Regional myocardial function and dimensions early and late after myocardial infarction in the unanesthetized dog.
Pairs of ultrasonic dimension gauges and a micromanometer implanted in the subendocardium of the left ventricles of unanesthetized dogs were used to analyze serial changes in hemodynamic status and segmental function for up to 4 weeks after permanent circumflex coronary artery occlusion. Regional function was studied in control segments and in segments identified as marginal (hypokinetic) and ischemic. In three dogs, after transient regional dysfunction, no myocardial infarction developed, whereas in five dogs regional dysfunction at 3 hours after occlusion was followed by the development of persistent dysfunction and infarction. Left ventricular end-diastolic segment length (EDL) changes over time; EDL of the control segments increased progressively, but in marginal segments EDL was 12% below control and in the ischemic segments 30% below control by 4 weeks. Progressive increases in percent active shortening occurred in control segments; but holosystolic bulging was replaced by akinesia in ischemic segments, and persistent reduction in shortening was present in marginal segments at 4 weeks. Correlations were found between percent scar and reductions in percent shortening, EDL, and the ratio of change in diastolic length to change in diastolic pressure. These methods have detected hyperfunction in normal regions and variable segmental loss of contractile function, together with reduction of subendocardial dimensions and changes that may reflect decreased diastolic compliance in ischemic regions. We conclude that this model for the conscious animals may be useful for studying the influence of therapy on the extent of myocardial damage after experimental coronary occlusion.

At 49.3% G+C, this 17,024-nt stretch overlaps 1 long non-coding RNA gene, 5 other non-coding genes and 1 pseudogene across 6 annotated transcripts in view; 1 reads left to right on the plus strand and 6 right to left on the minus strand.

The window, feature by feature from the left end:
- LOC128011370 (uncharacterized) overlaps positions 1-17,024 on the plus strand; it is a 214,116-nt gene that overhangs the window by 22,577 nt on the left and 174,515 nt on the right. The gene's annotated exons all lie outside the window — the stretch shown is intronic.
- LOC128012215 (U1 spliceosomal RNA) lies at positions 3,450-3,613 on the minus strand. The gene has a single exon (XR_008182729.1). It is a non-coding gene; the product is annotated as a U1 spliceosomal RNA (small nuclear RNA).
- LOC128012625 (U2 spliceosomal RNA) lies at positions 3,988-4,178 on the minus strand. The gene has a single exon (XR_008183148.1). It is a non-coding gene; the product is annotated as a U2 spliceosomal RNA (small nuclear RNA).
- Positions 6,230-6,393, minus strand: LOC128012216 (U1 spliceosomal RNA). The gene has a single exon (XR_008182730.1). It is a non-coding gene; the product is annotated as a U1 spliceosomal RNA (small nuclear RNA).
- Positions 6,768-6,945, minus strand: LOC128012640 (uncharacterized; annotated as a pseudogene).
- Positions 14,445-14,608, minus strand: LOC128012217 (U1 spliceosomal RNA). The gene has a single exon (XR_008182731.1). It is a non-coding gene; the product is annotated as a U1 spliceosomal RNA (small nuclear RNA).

- Copyright © 1977 by American Heart Association